God tells Moses, as our spiritual progenitor, our pioneer in this laboratory testing, is God telling Moses what? (Voice: “Face it.”) Face it. Don’t run from it. Take it. Is the tail of the serpent the safest part or the most dangerous? In order to grab a serpent by the tail, you will have had to overcome what? (Voices: “Fear.”) Fear. You just simply cannot pick up a serpent that way if you have not already exercised a mental dominion and security over it. The lesson, too, perhaps is implicit that we should not let go of our rod or misunderstood its meaning, turn it into a false reliance, because it really isn’t youth, health, or hope or faith. It’s something even stronger.

We see the minute he picks that illusion… it was a magical illusion. The rod was always there. The problem was the illusion. He had fled before it. Now the rod become even higher than hope or faith, it becomes what for Moses? He now understands how to overcome human problems. Is this what he has to bring down into Egypt for the rest of humanity?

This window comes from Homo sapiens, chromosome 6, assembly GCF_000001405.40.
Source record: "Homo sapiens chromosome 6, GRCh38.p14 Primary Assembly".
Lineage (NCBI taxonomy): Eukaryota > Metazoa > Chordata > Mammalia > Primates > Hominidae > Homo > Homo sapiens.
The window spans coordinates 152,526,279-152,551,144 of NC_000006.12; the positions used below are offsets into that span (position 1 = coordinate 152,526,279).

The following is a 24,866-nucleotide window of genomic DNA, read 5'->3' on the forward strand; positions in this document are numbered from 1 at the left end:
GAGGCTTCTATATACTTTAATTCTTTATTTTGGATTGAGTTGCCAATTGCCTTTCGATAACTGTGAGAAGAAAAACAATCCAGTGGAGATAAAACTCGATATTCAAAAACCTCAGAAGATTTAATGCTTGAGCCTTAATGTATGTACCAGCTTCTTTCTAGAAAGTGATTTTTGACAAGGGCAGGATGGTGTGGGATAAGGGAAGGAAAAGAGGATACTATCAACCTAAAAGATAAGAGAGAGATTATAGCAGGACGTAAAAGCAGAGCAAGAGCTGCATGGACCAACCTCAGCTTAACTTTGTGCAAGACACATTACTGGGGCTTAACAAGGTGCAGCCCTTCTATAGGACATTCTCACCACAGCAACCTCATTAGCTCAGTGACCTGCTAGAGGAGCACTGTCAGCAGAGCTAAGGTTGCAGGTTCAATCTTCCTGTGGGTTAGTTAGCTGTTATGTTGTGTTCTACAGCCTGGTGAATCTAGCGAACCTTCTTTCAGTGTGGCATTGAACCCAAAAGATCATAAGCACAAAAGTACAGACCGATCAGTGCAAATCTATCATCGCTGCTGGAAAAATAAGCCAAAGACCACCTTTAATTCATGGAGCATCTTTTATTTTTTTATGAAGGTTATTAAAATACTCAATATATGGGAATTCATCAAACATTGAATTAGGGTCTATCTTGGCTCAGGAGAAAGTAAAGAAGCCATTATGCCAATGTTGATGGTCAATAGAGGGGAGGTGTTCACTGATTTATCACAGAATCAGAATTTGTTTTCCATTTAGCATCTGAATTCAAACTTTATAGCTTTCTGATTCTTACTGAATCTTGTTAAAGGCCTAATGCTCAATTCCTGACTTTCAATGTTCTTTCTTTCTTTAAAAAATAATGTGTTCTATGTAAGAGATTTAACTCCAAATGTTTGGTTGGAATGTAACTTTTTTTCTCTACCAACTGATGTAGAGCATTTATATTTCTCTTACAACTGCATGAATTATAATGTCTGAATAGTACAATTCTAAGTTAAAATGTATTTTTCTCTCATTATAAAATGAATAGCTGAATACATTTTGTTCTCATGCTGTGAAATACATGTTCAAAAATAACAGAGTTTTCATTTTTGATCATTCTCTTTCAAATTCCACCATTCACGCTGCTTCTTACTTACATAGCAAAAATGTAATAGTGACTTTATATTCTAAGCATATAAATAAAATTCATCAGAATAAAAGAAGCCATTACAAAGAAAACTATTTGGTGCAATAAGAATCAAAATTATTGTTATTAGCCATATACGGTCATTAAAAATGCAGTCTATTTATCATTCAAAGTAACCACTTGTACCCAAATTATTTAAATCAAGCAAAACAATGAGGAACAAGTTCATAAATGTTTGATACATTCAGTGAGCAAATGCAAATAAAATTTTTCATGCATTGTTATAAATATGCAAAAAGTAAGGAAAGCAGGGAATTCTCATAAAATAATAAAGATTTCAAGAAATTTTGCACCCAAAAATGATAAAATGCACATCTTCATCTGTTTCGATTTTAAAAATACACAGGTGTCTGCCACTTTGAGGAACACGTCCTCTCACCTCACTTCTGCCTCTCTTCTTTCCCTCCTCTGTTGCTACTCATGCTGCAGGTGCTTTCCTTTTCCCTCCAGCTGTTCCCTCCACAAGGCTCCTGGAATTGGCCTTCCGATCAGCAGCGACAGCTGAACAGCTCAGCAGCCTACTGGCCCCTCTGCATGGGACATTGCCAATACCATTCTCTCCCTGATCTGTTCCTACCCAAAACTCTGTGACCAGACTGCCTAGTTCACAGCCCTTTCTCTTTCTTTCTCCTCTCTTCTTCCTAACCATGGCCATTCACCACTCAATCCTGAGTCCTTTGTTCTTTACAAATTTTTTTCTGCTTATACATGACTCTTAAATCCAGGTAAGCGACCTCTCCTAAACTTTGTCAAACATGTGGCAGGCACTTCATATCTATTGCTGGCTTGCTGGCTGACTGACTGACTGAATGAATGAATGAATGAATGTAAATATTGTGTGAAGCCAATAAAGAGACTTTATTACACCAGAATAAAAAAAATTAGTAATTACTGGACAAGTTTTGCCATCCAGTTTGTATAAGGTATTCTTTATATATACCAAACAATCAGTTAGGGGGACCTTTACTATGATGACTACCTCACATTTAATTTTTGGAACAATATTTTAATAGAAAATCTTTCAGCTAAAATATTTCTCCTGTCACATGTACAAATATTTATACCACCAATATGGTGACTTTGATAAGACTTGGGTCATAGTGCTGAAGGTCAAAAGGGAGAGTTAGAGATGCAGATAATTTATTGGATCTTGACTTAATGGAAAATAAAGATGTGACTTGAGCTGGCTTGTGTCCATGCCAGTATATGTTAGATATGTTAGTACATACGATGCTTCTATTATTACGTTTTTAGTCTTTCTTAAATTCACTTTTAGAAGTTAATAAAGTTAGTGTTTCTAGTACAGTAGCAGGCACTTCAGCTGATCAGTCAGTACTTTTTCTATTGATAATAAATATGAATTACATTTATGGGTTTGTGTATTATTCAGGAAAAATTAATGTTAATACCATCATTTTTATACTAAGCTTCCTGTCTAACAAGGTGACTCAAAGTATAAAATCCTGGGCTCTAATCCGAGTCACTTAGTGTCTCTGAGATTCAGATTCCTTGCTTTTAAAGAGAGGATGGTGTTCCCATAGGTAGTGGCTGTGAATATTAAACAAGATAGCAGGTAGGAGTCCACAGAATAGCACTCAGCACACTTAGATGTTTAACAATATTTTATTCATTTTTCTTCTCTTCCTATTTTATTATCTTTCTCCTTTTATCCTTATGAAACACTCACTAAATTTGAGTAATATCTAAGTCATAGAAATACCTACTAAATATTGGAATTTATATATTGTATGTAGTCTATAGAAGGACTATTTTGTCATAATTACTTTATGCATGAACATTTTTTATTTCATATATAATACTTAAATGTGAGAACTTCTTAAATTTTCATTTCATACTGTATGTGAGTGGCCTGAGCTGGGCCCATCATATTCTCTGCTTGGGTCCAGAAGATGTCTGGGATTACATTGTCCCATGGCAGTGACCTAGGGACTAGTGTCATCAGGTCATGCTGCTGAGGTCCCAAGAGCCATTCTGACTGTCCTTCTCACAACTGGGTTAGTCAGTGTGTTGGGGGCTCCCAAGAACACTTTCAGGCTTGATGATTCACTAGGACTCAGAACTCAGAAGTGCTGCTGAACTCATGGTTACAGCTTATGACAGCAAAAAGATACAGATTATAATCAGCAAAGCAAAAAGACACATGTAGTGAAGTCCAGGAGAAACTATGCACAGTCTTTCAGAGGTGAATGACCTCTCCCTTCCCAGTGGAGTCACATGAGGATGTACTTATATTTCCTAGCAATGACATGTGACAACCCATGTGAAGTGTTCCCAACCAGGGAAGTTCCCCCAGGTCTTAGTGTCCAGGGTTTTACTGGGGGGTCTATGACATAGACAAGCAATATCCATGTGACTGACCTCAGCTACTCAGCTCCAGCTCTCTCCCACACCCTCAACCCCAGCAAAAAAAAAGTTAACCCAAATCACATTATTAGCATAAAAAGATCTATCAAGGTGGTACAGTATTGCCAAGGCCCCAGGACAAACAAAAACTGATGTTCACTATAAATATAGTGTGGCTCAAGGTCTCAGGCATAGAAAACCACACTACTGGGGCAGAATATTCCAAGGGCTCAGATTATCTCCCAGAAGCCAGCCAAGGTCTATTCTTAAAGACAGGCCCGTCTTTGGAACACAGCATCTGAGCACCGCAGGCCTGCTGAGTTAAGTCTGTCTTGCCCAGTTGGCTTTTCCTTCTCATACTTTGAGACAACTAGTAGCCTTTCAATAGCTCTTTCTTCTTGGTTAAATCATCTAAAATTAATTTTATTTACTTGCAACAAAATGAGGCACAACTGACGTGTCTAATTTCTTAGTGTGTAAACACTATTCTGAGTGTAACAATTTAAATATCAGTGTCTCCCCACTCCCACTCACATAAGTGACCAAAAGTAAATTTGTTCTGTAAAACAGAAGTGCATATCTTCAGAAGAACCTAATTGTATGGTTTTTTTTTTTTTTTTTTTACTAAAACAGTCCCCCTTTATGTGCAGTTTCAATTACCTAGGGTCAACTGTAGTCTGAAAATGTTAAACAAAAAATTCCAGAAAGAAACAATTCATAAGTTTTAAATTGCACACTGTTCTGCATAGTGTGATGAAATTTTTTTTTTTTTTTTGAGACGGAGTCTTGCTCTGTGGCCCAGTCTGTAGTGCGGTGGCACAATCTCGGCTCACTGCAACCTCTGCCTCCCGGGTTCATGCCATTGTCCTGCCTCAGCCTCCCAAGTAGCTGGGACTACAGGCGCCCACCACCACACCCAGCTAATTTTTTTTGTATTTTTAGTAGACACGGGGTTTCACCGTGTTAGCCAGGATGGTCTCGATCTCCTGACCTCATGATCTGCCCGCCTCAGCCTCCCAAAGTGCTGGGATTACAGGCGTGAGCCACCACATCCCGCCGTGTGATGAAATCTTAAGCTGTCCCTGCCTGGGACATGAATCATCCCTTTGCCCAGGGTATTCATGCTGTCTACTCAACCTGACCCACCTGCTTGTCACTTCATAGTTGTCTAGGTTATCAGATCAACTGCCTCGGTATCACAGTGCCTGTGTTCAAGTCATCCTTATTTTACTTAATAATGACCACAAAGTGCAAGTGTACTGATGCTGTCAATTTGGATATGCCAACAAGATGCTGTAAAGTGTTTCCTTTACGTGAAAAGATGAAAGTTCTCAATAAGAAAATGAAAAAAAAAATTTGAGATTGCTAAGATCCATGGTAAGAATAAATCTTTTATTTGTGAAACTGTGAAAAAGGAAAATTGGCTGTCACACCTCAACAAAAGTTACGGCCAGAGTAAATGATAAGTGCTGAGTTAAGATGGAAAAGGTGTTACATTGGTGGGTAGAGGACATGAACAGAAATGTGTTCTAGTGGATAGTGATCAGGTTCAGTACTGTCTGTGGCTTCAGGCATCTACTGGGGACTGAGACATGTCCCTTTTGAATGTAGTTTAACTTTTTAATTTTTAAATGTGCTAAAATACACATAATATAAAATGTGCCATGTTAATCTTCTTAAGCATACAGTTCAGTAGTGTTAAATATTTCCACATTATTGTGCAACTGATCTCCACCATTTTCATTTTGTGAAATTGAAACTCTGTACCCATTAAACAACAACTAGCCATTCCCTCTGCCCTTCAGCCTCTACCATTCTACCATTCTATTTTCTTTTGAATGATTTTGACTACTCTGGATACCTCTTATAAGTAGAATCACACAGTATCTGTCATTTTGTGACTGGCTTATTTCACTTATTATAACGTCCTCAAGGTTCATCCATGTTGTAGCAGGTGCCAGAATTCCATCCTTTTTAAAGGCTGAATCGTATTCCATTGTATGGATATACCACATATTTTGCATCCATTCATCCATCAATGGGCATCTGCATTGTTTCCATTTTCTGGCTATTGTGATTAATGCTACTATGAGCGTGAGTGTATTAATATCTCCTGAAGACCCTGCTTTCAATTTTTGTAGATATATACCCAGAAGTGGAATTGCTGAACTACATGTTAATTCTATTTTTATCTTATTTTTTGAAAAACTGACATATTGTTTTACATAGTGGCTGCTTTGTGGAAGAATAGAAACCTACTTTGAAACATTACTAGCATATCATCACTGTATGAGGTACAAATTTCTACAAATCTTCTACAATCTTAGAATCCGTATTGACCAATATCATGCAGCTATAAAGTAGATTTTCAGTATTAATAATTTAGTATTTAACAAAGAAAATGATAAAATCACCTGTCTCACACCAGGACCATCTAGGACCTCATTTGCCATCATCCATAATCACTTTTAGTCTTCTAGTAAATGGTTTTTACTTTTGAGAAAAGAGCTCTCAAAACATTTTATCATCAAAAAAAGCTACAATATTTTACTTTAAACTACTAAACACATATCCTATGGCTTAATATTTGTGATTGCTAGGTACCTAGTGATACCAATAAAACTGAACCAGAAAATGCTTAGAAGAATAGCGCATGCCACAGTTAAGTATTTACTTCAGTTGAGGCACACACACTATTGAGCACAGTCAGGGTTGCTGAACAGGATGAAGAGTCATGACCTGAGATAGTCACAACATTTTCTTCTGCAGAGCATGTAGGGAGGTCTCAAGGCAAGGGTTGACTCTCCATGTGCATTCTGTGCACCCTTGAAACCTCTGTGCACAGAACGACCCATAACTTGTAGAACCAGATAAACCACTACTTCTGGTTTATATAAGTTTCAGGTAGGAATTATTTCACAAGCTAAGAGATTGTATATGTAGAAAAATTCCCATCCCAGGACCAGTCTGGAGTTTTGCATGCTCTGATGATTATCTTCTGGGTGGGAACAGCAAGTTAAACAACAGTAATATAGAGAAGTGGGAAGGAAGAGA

What does serpent represent in the Bible? Symbolizes, right from the beginning? It’s a symbol of the devil, the symbol of the power given to any opposition to God. So we find that a serpent here can be overcome. The serpent, in just whispering or suggesting things to Adam and Eve, introduces what according to the legend? (Voice: “Death.”) Before death, sin. The serpent and sin are parallels in Biblical symbolism.

That isn’t the only news that Moses through his own experience in the wilderness is to bear to waiting humanity. That’s only half the news: That man has the power in his grasp to overcome sin. The other half of the news is in Verse 6 (of Exodus 4) when God says, “put now thy hand into thy bosom.” He does. When he takes it out, before him is the evidence, and perhaps an incurable form of this disease, leprosy. You have to realize the dreaded nature of this disease at that time. It was sufficient to virtually ostracize you from the rest of the world. He takes this out. He has the same reaction he had when he first saw the serpent. What is it? The fear, the dread, to flee before, just even in repulsion. But look at the calm instruction (Verse 7), “Don’t get excited. Put it right back. Take it out.” Poof.